While Schapiro did overhaul the SEC’s enforcement division, appointing former federal prosecutor Robert Khuzami to lead it and filing dozens of cases related to the financial crisis, it was consistently criticized for failing to win big penalties and failing to prosecute high-ranking executives.
One year ago, for example, a federal judge in New York presiding over a proposed SEC settlement with Citigroup related to the pre-crash sale of mortgage-backed securities blasted the agency in court for agreeing to paltry dollar amounts where no wrongdoing is admitted. Judge Jed Rakoff said he couldn’t tell what the SEC gained from a $285 million settlement with the bank “other than a quick headline,” and for an amount that “is pocket change to any entity as large as Citigroup.”
Naylor suggested that a seasoned prosecutor be named as new SEC chairman, and one dedicated to actual prosecution of high-level executives. “We hear and we can see the evidence that the so-called culture of Wall Street is one that is self-justifying. There is no embarrassment about the enormous paychecks that are being given for essentially socially useless if not destructive work,” he said. “And I think the clearest path, if it’s not an obvious path, to addressing that culture is a steady diet of perp walks.”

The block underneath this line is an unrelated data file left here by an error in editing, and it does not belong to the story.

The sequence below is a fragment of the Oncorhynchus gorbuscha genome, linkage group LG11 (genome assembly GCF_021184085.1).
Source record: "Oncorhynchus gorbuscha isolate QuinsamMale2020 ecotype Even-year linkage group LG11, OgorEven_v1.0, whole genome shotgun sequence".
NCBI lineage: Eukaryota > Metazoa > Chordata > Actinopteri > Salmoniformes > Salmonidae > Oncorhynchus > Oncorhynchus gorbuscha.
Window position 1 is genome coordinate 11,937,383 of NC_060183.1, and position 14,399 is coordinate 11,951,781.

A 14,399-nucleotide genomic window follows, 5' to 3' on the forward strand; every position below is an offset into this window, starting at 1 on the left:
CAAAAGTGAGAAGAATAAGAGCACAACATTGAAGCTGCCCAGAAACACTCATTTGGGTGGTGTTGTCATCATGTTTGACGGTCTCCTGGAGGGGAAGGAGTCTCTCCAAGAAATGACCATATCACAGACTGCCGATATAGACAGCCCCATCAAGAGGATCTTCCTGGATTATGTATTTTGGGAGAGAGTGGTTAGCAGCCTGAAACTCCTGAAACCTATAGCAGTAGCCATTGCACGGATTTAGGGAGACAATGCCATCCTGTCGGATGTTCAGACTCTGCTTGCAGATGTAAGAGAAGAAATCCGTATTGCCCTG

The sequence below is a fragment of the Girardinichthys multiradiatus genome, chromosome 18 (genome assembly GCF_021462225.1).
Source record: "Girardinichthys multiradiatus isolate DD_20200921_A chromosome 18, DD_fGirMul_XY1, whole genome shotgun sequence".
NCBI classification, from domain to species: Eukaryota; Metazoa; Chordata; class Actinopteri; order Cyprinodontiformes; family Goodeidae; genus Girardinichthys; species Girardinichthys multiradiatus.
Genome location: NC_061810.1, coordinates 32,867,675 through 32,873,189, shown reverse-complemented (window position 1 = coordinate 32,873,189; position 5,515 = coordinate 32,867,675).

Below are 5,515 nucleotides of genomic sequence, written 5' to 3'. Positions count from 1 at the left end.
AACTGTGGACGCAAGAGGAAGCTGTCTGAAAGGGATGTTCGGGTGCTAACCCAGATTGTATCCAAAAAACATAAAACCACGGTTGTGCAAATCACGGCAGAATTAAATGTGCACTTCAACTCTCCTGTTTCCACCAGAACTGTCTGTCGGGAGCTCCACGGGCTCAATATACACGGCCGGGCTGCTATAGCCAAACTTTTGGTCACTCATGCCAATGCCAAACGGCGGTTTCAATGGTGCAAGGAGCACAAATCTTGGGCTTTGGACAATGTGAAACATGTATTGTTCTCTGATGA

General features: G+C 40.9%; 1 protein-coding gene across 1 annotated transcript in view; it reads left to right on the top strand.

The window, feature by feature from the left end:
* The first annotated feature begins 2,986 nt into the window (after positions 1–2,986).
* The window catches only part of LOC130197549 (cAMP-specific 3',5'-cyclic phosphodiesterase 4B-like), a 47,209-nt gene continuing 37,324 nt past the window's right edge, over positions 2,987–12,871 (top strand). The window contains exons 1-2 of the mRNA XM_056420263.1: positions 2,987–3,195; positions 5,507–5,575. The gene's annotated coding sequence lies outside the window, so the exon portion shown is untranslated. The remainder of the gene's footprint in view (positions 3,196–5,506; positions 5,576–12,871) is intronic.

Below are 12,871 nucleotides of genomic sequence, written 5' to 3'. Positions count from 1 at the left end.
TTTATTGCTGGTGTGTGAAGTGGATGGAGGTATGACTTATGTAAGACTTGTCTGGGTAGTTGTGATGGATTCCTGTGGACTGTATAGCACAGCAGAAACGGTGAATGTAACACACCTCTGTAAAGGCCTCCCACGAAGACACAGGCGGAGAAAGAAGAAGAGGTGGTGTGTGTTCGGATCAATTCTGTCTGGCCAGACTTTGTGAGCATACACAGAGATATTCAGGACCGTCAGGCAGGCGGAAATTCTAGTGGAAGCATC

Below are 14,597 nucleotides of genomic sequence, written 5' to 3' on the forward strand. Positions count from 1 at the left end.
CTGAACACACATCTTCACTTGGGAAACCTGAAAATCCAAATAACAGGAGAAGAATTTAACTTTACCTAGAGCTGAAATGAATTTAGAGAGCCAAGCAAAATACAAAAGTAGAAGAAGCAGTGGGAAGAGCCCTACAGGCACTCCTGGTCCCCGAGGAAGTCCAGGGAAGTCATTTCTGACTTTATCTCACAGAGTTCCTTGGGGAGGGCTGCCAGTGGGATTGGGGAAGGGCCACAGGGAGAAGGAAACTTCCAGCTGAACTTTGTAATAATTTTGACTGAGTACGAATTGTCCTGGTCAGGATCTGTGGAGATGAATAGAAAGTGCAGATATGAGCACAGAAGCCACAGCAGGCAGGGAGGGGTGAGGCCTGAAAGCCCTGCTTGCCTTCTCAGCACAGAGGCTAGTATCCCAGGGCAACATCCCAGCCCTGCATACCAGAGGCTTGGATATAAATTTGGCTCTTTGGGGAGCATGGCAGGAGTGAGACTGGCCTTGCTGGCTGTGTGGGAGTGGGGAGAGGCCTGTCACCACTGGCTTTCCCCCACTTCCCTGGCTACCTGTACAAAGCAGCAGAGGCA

Implementation of Dodd-Frank has not been a strong suit of the SEC under Schapiro either. As of November 1, the agency was to have finalized eighty-two Dodd-Frank rules. It has finalized thirty-two, or about 40 percent, failing to even propose rules for eight of them (chart via Davis Polk):
And the rules that were implemented were often weak. For example, this summer the SEC finally implemented a rule on executive compensation. But instead of actually creating standards for compensation, the SEC delegated that responsibility to the stock exchanges and gave them “considerable leeway.”
“The Schapiro legacy, is what I would call ‘delayed and diluted’ on Wall Street reform,” Naylor said.
The most important piece of the Dodd-Frank legislation yet to be implemented is the Volcker Rule to restrict banks from making speculative investments with customer money. That, by the way, is officially dead until the White House either names a new chairman or adds another commissioner, since Schapiro’s departure on December 14 will create a four-person commission presumably deadlocked on partisan lines.